Its very very very very hard to get an dishonorable discharge I mean you must do something criminally for that to happen.
  6. ksm

    ksm Well-Known Member

    I am not worrying about her getting a dishonorable discharge...I am concerned that they may change their mind about her even being in the marines. She has sworn in...but not IN the marines.

    She had already discussed with me the fact that she didn't disclose all her past history. She told me as long as she didn't need extra security background checks, it would be fine.

    Then yesterday she told me she is testing out on a training area that requires extra security background check.

    I can't reason with her...
  7. SomewhereOutThere

    SomewhereOutThere Well-Known Member

    There are many types of discharges. Bad conduct is one. Sometimes you just dont make it through basic training and are discharged.

    The military requires following tough rules. It isnt a fix for behavior problem adults. It is a tough place to be especially if you dont like rules and disrespect authority.

    I worry about your daughter. Prayers.
  8. ksm

    ksm Well-Known Member

    Older Difficult Child just called...she had heard that there was no longer an opening for what she was to test on!! So she is sticking with supplies and accounting as areas of training after boot camp.

    If she makes it thru boot camp.

    I am singing the hallelujah chorus!!

    One less worry. Ksm
  9. TAnne

    TAnne New Member

    Speaking from experience, it's best for her to disclose the information and make sure her recruiter takes the proper steps to get an enlistment waiver. My daughter had a 4 day psychiatric inpatient stay at age 14 in 2009 after experiencing a lot of loss in a short period of time. She enlisted in the Navy in June 2014 and her recruiter didn't take the steps to get a waiver for this hospital stay. She went to MEPS, left for boot camp at the beginning of November with an air traffic control school lined up afterwards, and absolutely thrived. She LOVED the structure but she was also a military brat so she knew the process. About three weeks into boot camp I got a distraught phone call from her saying that she was being sent home. After pulling and reviewing her medical records (and they will pull ALL of her information) they determined that she "falsified information" by her recruiters omission and was being processed out effective immediately. She was sent to a unit where others were awaiting out processing, and flown home two weeks later on her own dime (they only cover bus and train tickets). It was an absolutely heartbreaking experience for all of us and she still doesn't talk about it. I just wanted to share this as a word of caution so you don't go through the same experience we did. Enlistment is still possible if she follows the proper channels, and I wish we would have known then what we know now.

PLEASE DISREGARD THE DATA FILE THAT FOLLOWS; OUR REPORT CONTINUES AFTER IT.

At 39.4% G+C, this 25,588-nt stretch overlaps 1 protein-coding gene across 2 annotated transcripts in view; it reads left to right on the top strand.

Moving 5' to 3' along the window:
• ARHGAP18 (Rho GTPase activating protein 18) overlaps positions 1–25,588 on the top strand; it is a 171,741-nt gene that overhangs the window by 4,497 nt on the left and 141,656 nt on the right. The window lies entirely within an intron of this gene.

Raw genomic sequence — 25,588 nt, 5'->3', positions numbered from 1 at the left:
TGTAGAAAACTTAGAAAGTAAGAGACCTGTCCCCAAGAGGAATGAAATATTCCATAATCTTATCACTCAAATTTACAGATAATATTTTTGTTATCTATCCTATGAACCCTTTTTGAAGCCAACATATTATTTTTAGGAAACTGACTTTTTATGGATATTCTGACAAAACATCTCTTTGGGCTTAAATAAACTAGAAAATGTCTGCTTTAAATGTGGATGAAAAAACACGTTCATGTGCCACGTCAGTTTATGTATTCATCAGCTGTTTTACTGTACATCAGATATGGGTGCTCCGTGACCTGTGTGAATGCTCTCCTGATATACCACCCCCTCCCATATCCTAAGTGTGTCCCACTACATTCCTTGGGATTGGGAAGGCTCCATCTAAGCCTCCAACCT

10. AppleCori

    AppleCori Well-Known Member

    I know someone who was discharged for not revealing a medical issue. It was very sad.
  11. GoingNorth

    GoingNorth Crazy Cat Lady

    It's sounding more and more like she's going to be "chaptered" (released during training).

    My husband had to get waivers due to having taken an anti-depressant as a child (a tricyclic to stop sleep-walking), and the arrest at the Nazi march. (He was counterprotesting).

    I don't know what they are strict about NOW, as priorities, I'm sure are different.

    husband enlisted and served mostly during the Cold War era. He was medically discharged in 92, after Iron Curtain supposedly came down. Now, with so many hot spots, and the administration we have in power, I'm sure criteria are vastly different.
  12. ksm

    ksm Well-Known Member

    I agree with telling them...but, I can't make her do it. I have told her. She saw that a friend of hers wasn't accepted because of some earlier mental health issues.

    I just see that she has put all her "eggs" in this basket, and her hopes of being a Marine could be broken.

    But, I don't think I should go behind her back and inform the recruiter. If she was seriously mentally ill I would. Both of my DGDs that we adopted has dealt with some issues because of their history of being removed from their parents and being put in foster care.

    I just hate waiting for everything to unfold... Ksm